In the Countenance of Kings
Music and Original Orchestration
Sufjan Stevens (The BQE, 2007-2009); orchestration by Michael P. Atkinson
April 7, 2016; San Francisco Ballet
Pacific Northwest Ballet Premiere: March 15, 2019
The 2019 Pacific Northwest Ballet premiere of Justin Peck’s In the Countenance of Kings is principally supported by Bob Benson, with additional support from Rev. Mary Petty Anderson, Lynne E. Graybeal & Scott Harron, H. David Kaplan and the William & Carole Ellison Foundation.
In the Countenance of Kings, Justin Peck’s exuberant work for 18 dancers, was made for San Francisco Ballet in 2016. The dance features music by Peck’s frequent collaborator, Oscar-nominated indie rocker Sufjan Stevens (composer for Peck’s Year of the Rabbit), who has referred to his score, The BQE, as “a cinematic suite inspired by the Brooklyn-Queens Expressway and the Hula-Hoop.” The ballet’s name is taken from one of the movements of The BQE. Dance writer Carla Escoda explains, “The title can perhaps be understood not as a reference to aristocracy but as a play on (the now ultra-hip) Kings County—as the English renamed the towns it wrested from the Dutch settlers of ‘Breuckelen’ in the seventeenth century.” Peck has even given his dancers character names à la Bunyan’s allegory The Pilgrims Progress: The Protagonist, Botanica, Quantus, and Electress, for example.
Collaboration with youthful contemporaries is important to Peck: “My intention is to make sure that the new work being created for the ballet world is relevant. I think it’s really important to keep working with artists of this generation, whether they be visual artists, or designers, or composers.” These words echo the sentiments of Jerome Robbins, who once said in an interview, “Why can’t we dance about American subjects? Why can’t we talk about the way we dance today and how we are now?”
Reviewing the first performance of Kings, Janice Berman wrote, “While Peck’s is an original voice, as is Stevens’, it was impossible not to be reminded of collaborations between Jerome Robbins and Leonard Bernstein such as On the Town and West Side Story; the new piece has that urban thrust, coupled with a persistently glorious rhythmic intensity. And likeability.”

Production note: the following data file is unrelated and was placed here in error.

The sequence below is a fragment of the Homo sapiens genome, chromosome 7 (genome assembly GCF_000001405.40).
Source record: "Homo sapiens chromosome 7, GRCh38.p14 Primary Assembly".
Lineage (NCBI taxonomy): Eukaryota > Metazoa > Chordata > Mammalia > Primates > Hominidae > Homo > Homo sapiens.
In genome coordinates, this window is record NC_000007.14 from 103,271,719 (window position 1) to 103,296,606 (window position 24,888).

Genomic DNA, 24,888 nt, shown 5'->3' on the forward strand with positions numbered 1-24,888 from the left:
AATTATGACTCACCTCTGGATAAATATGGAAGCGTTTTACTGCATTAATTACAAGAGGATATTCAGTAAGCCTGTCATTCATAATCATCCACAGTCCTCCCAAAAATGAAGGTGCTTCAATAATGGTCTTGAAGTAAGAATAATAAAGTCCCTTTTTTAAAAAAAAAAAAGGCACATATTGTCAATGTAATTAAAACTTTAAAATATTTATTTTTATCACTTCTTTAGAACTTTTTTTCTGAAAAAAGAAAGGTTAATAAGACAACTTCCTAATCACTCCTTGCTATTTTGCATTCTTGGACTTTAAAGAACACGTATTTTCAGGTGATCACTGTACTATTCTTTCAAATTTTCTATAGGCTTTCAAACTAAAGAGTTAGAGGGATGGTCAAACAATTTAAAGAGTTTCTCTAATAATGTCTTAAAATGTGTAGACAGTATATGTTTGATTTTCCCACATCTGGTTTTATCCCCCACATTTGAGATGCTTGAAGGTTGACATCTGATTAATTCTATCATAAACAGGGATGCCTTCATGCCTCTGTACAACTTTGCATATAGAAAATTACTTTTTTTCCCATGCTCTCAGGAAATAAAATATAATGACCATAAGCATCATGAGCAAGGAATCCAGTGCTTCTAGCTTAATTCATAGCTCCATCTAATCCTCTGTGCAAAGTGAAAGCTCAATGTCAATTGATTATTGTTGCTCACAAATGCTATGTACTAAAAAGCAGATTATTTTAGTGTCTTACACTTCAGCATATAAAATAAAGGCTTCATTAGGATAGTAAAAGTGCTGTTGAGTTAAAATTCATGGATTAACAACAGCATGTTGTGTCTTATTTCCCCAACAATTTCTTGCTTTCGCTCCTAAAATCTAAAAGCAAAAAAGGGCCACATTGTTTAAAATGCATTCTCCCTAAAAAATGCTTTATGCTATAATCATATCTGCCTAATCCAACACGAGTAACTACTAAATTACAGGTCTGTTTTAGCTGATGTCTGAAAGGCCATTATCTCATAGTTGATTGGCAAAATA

In the Countenance of Kings is the third work by Justin Peck to be added to PNB’s repertory.
Notes by Doug Fullington.
Felipe Diaz was born in Bogota, Colombia where he began his training with his parents Ana Consuelo Gomez and Jaime Diaz. He then continued his training at San Francisco Ballet School. Over a career spanning 22 years, Diaz danced as a soloist with San Francisco Ballet, English National Ballet, and Dutch National Ballet. His roles included the Prince in Ashton’s Cinderella, Basilio in Ratmansky’s Don Quixote, the Cavalier in Christensen/Tomasson’s Nutcracker and the Eagling/van Schaik production, James in La Sylphide, Lensky in Cranko’s Onegin, Petrouschka in Petrouschka, Mercutio in Romeo and Juliet, and leading roles in works by renowned choreographers such as George Balanchine, Jerome Robbins, Harald Lander, Helgi Tomasson, Christopher Wheeldon, Hans van Manen, Alexei Ratmansky, and William Forsythe, among others. After retiring from the stage, Diaz began working as ballet master for Dutch National Ballet and has been a guest teacher for several ballet companies in Europe, the United States, and Asia. Diaz assumed the title of ballet master at San Francisco Ballet in 2013.
Brandon Stirling Baker
Brandon Stirling Baker is an American lighting designer for ballet, opera, and theater. His lighting has been commissioned by New York City Ballet, Miami City Ballet, San Francisco Ballet, Dutch National Ballet, Pennsylvania Ballet, Paul Taylor, Limón Dance Company, and many others. Mr.Baker’s lighting has been also been presented at theaters internationally, including Lincoln Center, Kennedy Center, New York City Center, Brooklyn Academy of Music, Théâtre du Châtelet Paris, Le Silo Marseille, Maison de la Danse Lyon, Sadlers Wells London, Teatro Municipal Colombia South America, Oldenburgisches Staatstheater Germany, Havana Ballet Festival Cuba, and the Guggenheim Bilbao in Spain. Mr. Baker is a graduate of the California Institute of the Arts and studied at the Royal Scottish Academy of Music & Drama in Glasgow, Scotland. In January 2019, he was the subject of a New York Times feature.
Gallery photos © Angela Sterling